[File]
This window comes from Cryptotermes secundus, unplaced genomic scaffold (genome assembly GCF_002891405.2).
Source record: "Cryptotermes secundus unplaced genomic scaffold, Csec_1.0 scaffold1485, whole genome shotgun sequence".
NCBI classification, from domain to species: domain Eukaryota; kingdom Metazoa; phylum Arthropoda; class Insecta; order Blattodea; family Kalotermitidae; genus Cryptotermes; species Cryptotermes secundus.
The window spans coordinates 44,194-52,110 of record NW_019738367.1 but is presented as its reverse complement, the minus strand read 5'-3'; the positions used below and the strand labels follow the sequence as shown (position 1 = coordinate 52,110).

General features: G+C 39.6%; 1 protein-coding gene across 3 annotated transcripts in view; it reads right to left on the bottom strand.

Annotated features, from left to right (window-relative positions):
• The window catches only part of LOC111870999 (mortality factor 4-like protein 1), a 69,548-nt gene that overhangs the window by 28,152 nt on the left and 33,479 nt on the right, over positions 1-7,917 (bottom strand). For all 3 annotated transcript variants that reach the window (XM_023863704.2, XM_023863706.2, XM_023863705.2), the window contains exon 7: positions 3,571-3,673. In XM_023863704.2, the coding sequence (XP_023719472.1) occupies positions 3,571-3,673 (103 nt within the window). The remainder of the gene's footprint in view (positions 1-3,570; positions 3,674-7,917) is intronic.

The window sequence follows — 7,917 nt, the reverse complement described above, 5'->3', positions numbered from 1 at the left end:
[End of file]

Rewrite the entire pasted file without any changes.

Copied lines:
This window comes from Cryptotermes secundus, unplaced genomic scaffold (genome assembly GCF_002891405.2).
Source record: "Cryptotermes secundus unplaced genomic scaffold, Csec_1.0 scaffold1485, whole genome shotgun sequence".
NCBI classification, from domain to species: domain Eukaryota; kingdom Metazoa; phylum Arthropoda; class Insecta; order Blattodea; family Kalotermitidae; genus Cryptotermes; species Cryptotermes secundus.
The window spans coordinates 44,194-52,110 of record NW_019738367.1 but is presented as its reverse complement, the minus strand read 5'-3'; the positions used below and the strand labels follow the sequence as shown (position 1 = coordinate 52,110).

General features: G+C 39.6%; 1 protein-coding gene across 3 annotated transcripts in view; it reads right to left on the bottom strand.

Annotated features, from left to right (window-relative positions):
• The window catches only part of LOC111870999 (mortality factor 4-like protein 1), a 69,548-nt gene that overhangs the window by 28,152 nt on the left and 33,479 nt on the right, over positions 1-7,917 (bottom strand). For all 3 annotated transcript variants that reach the window (XM_023863704.2, XM_023863706.2, XM_023863705.2), the window contains exon 7: positions 3,571-3,673. In XM_023863704.2, the coding sequence (XP_023719472.1) occupies positions 3,571-3,673 (103 nt within the window). The remainder of the gene's footprint in view (positions 1-3,570; positions 3,674-7,917) is intronic.

The window sequence follows — 7,917 nt, the reverse complement described above, 5'->3', positions numbered from 1 at the left end: